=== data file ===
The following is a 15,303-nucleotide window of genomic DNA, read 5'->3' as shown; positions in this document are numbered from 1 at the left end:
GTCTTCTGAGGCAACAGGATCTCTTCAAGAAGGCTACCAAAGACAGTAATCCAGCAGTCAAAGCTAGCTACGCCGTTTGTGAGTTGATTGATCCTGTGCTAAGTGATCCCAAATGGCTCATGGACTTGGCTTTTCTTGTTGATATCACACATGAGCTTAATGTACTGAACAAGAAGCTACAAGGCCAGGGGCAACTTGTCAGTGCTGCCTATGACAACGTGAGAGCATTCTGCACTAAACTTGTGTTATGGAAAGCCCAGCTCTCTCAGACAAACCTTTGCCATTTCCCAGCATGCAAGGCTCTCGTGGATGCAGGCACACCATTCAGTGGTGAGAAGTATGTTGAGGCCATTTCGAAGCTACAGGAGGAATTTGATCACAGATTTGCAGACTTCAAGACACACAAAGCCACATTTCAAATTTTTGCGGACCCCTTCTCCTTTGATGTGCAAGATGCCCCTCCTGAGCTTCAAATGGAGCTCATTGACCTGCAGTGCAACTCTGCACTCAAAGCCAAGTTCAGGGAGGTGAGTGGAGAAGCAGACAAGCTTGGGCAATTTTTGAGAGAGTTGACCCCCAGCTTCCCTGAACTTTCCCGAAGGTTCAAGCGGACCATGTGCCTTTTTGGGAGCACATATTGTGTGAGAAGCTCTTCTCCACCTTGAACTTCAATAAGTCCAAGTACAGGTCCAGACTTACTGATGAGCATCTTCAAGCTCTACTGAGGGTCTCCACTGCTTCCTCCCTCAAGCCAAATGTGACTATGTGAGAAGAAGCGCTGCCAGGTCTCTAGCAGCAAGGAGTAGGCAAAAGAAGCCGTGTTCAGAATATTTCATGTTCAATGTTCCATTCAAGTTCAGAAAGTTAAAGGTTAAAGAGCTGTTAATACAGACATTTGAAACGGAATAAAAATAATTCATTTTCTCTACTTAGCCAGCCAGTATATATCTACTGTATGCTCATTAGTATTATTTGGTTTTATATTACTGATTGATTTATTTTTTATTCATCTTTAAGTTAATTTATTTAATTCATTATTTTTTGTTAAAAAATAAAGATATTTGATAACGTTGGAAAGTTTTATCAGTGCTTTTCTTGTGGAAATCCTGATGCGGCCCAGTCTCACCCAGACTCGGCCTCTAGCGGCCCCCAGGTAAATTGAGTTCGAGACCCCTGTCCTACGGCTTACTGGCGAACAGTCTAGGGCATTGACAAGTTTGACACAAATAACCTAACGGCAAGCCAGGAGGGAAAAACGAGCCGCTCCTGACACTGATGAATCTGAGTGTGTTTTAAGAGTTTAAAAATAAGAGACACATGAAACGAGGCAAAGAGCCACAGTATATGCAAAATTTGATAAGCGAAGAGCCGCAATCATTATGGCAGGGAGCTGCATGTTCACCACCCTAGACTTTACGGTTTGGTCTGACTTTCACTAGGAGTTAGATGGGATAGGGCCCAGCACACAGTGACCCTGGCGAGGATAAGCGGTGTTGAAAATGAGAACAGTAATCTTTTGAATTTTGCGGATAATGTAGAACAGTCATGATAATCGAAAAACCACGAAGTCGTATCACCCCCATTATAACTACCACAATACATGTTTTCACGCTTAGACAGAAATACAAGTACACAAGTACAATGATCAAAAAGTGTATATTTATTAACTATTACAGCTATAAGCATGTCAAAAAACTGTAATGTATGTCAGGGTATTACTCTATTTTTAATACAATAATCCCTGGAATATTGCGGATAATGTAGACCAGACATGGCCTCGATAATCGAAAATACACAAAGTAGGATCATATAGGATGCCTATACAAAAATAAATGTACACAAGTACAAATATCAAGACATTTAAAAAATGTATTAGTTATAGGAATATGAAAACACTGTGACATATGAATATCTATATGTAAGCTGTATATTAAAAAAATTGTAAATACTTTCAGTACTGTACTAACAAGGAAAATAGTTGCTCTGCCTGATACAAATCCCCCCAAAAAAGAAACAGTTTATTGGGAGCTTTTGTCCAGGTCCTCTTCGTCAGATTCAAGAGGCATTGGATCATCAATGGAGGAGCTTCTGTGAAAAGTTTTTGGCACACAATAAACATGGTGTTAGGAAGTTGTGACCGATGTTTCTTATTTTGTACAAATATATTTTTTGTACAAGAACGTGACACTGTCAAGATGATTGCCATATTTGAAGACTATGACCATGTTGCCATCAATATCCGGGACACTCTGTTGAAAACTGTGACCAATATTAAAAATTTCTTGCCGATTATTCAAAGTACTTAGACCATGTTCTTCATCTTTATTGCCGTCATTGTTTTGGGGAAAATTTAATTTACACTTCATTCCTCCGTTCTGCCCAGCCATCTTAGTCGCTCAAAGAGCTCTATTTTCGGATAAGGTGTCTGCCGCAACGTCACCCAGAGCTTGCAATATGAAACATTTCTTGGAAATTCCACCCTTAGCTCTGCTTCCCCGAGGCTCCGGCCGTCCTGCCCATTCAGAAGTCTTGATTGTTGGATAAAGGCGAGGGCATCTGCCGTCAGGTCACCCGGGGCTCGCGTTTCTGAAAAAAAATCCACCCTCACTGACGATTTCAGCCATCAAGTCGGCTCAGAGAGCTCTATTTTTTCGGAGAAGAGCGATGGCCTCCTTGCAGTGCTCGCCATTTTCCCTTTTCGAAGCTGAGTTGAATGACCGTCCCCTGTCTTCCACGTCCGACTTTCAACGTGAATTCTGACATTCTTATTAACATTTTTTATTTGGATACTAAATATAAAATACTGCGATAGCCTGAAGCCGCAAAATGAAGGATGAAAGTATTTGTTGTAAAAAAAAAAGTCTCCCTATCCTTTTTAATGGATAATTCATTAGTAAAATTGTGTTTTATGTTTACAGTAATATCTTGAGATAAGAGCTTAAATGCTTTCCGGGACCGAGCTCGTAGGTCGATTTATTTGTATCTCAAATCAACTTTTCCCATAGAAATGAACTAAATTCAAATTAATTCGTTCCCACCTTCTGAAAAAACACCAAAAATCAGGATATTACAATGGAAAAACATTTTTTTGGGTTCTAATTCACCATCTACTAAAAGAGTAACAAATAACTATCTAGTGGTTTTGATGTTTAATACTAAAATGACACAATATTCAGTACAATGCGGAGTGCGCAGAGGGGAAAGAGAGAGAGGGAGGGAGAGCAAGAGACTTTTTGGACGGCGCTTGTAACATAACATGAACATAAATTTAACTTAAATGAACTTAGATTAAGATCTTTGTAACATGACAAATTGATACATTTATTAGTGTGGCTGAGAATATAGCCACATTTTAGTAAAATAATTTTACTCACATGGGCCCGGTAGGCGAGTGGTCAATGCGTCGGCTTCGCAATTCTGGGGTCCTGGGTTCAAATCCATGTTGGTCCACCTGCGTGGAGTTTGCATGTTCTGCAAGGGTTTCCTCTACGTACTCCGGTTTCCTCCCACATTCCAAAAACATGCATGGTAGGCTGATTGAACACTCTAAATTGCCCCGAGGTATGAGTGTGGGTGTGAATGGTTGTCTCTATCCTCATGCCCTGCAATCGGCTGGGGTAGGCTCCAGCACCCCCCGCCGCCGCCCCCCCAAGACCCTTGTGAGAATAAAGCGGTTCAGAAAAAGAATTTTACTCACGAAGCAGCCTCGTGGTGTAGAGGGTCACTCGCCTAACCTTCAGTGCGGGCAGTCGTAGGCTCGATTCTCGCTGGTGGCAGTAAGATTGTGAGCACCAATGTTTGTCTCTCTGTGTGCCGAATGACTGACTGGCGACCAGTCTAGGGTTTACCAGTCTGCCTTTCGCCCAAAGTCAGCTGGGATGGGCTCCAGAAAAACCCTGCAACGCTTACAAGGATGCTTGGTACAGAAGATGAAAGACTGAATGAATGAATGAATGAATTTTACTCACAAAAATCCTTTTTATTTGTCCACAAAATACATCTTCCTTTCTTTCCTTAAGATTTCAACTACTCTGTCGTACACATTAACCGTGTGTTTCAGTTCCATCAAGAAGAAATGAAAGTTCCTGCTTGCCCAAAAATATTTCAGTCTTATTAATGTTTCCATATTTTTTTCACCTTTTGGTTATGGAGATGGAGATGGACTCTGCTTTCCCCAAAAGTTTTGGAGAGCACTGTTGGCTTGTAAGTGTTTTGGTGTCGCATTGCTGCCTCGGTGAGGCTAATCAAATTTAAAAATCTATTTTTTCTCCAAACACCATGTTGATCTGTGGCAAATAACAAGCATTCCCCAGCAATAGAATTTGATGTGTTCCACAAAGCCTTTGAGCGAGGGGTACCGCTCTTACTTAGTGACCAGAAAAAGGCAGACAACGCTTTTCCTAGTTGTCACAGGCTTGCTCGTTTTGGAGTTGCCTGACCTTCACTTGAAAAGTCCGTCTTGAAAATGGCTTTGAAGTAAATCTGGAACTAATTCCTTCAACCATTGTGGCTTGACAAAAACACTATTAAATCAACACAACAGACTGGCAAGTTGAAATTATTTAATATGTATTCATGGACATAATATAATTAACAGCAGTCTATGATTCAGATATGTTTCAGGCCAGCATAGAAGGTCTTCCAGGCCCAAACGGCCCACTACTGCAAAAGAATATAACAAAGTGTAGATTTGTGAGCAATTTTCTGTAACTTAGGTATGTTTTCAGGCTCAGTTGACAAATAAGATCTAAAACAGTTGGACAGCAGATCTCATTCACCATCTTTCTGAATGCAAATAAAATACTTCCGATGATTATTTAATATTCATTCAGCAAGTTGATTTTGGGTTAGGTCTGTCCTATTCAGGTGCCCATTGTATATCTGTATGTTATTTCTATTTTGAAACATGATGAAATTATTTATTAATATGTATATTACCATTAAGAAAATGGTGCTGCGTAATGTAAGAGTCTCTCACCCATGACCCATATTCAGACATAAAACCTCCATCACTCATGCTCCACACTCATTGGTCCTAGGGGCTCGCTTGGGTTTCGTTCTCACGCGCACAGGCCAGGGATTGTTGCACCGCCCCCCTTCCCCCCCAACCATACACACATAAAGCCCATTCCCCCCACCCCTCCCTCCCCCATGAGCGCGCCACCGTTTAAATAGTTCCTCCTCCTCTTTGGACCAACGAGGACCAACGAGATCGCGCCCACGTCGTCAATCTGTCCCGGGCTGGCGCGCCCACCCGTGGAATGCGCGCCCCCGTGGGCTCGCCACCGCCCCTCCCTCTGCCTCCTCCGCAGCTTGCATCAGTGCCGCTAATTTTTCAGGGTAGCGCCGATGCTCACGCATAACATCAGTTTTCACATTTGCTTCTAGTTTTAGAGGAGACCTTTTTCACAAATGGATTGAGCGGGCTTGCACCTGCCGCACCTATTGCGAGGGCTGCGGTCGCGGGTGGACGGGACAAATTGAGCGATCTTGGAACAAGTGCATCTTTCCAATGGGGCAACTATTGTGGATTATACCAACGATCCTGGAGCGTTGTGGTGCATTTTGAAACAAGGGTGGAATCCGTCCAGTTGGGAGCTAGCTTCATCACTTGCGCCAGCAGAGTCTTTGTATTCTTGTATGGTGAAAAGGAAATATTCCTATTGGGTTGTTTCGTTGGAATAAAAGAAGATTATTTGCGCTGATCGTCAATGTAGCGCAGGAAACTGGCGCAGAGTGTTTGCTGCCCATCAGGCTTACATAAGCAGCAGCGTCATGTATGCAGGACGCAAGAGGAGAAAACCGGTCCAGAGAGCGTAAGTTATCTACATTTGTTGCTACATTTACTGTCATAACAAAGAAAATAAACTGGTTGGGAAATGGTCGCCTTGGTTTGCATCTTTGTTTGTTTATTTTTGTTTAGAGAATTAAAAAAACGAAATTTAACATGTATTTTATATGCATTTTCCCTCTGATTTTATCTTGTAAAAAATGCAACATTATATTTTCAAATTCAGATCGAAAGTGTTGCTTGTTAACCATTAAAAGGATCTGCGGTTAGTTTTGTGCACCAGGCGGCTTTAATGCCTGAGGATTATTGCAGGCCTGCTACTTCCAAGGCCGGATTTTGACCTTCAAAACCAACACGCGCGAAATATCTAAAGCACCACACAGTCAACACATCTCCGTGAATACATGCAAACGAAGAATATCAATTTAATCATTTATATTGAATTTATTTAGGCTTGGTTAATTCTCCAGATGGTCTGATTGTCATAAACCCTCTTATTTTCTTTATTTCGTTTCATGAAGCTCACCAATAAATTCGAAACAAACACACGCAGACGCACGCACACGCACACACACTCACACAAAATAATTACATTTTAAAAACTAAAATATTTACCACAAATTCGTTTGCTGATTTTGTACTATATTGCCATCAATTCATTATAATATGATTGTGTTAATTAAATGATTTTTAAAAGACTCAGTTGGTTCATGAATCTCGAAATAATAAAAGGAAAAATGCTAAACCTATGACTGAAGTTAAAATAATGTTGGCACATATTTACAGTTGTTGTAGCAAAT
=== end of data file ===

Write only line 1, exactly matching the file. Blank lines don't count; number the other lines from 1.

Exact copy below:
The following is a 15,303-nucleotide window of genomic DNA, read 5'->3' as shown; positions in this document are numbered from 1 at the left end: